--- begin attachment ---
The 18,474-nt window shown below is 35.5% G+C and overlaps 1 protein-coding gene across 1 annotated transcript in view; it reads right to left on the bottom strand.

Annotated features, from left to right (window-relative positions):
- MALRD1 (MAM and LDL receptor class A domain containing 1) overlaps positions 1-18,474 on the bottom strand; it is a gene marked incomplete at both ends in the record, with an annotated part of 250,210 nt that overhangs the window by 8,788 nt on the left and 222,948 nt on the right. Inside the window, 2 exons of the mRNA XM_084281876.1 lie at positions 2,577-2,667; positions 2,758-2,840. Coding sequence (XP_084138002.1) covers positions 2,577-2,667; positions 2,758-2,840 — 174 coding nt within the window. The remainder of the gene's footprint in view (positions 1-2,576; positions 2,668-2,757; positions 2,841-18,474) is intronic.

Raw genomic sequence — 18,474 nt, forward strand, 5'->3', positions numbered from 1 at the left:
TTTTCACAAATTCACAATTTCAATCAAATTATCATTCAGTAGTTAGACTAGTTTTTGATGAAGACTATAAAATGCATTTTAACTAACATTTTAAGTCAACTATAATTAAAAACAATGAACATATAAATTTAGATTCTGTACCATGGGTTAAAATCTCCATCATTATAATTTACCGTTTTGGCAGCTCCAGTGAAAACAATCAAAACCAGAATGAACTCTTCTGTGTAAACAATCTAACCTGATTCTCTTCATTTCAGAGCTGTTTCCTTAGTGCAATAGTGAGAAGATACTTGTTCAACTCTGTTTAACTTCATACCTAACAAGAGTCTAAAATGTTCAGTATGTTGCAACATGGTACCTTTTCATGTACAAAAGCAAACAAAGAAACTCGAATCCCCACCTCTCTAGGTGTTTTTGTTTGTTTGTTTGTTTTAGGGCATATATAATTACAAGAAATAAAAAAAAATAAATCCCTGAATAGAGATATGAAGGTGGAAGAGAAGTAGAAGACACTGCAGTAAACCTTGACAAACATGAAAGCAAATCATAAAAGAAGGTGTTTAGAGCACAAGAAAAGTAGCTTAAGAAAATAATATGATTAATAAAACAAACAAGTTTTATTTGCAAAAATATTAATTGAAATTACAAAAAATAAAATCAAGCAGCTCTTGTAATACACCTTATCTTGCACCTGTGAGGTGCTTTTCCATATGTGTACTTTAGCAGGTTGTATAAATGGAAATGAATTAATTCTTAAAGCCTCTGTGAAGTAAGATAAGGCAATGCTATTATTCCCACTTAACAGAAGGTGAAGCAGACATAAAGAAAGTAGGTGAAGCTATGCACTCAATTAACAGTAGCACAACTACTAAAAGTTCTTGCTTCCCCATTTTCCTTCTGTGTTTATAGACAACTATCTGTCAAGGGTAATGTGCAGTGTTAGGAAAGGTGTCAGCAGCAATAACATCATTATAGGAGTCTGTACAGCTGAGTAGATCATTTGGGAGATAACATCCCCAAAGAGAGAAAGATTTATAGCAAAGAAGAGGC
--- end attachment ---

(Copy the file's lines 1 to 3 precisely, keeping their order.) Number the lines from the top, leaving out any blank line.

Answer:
The 18,474-nt window shown below is 35.5% G+C and overlaps 1 protein-coding gene across 1 annotated transcript in view; it reads right to left on the bottom strand.

Annotated features, from left to right (window-relative positions):
- MALRD1 (MAM and LDL receptor class A domain containing 1) overlaps positions 1-18,474 on the bottom strand; it is a gene marked incomplete at both ends in the record, with an annotated part of 250,210 nt that overhangs the window by 8,788 nt on the left and 222,948 nt on the right. Inside the window, 2 exons of the mRNA XM_084281876.1 lie at positions 2,577-2,667; positions 2,758-2,840. Coding sequence (XP_084138002.1) covers positions 2,577-2,667; positions 2,758-2,840 — 174 coding nt within the window. The remainder of the gene's footprint in view (positions 1-2,576; positions 2,668-2,757; positions 2,841-18,474) is intronic.